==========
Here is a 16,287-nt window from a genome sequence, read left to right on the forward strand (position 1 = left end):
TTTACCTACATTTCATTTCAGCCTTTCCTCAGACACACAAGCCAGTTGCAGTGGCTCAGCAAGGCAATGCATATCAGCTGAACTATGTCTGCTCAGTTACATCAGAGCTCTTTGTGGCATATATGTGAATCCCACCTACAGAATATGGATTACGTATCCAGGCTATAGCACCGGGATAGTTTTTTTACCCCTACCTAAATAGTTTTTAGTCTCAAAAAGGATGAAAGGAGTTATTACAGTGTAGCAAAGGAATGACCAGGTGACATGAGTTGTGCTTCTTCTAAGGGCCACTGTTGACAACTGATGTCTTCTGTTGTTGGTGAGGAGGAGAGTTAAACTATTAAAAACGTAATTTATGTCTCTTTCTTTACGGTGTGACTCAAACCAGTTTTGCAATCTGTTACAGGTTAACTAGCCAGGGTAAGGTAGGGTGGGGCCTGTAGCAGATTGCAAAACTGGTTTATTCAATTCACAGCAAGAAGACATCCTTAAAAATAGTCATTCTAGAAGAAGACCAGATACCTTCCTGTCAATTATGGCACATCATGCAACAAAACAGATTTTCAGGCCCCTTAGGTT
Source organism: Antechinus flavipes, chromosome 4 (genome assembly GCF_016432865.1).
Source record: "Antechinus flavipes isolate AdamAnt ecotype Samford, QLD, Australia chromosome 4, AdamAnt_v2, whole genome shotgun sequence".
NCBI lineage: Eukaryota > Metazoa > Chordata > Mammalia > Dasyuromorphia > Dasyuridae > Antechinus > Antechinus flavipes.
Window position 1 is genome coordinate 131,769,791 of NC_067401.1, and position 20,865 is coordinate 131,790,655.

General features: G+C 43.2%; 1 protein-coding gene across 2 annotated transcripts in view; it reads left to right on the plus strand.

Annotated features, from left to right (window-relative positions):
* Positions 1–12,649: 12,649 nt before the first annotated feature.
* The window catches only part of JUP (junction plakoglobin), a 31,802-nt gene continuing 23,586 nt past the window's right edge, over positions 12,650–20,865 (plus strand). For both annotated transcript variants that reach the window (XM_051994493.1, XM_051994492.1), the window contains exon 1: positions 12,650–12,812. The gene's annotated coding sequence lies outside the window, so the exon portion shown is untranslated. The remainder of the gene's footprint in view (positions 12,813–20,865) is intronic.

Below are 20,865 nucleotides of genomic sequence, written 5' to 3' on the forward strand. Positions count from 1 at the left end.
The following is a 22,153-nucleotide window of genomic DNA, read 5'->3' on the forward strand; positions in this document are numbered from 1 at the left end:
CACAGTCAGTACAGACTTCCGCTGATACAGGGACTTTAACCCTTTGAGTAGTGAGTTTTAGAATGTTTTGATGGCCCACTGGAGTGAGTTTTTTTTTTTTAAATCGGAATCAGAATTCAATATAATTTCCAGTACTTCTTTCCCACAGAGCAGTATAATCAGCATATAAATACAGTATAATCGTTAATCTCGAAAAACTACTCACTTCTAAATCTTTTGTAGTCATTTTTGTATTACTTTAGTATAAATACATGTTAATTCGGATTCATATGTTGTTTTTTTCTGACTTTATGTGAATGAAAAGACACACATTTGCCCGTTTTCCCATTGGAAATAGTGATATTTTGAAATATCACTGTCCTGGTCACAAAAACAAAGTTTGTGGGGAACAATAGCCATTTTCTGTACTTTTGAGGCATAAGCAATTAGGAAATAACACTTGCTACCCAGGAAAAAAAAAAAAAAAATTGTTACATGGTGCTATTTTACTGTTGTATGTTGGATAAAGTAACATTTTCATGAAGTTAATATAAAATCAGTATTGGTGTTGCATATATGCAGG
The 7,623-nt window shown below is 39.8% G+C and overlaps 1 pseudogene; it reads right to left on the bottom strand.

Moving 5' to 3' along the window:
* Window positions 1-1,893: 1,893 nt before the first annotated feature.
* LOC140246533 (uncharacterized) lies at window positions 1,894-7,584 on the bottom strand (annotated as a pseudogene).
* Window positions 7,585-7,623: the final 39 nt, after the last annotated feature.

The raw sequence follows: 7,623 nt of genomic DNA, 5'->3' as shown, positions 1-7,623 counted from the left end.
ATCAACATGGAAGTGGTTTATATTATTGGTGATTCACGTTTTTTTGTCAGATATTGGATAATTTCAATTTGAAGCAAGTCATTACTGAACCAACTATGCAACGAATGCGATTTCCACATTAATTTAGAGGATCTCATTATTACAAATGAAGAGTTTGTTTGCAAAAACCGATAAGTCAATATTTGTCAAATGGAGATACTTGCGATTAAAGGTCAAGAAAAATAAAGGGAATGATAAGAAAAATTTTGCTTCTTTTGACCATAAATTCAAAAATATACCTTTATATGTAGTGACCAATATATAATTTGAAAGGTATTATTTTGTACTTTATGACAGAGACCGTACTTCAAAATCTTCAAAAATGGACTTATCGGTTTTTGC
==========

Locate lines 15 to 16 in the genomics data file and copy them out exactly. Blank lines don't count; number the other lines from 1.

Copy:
Moving 5' to 3' along the window:
* Window positions 1-1,893: 1,893 nt before the first annotated feature.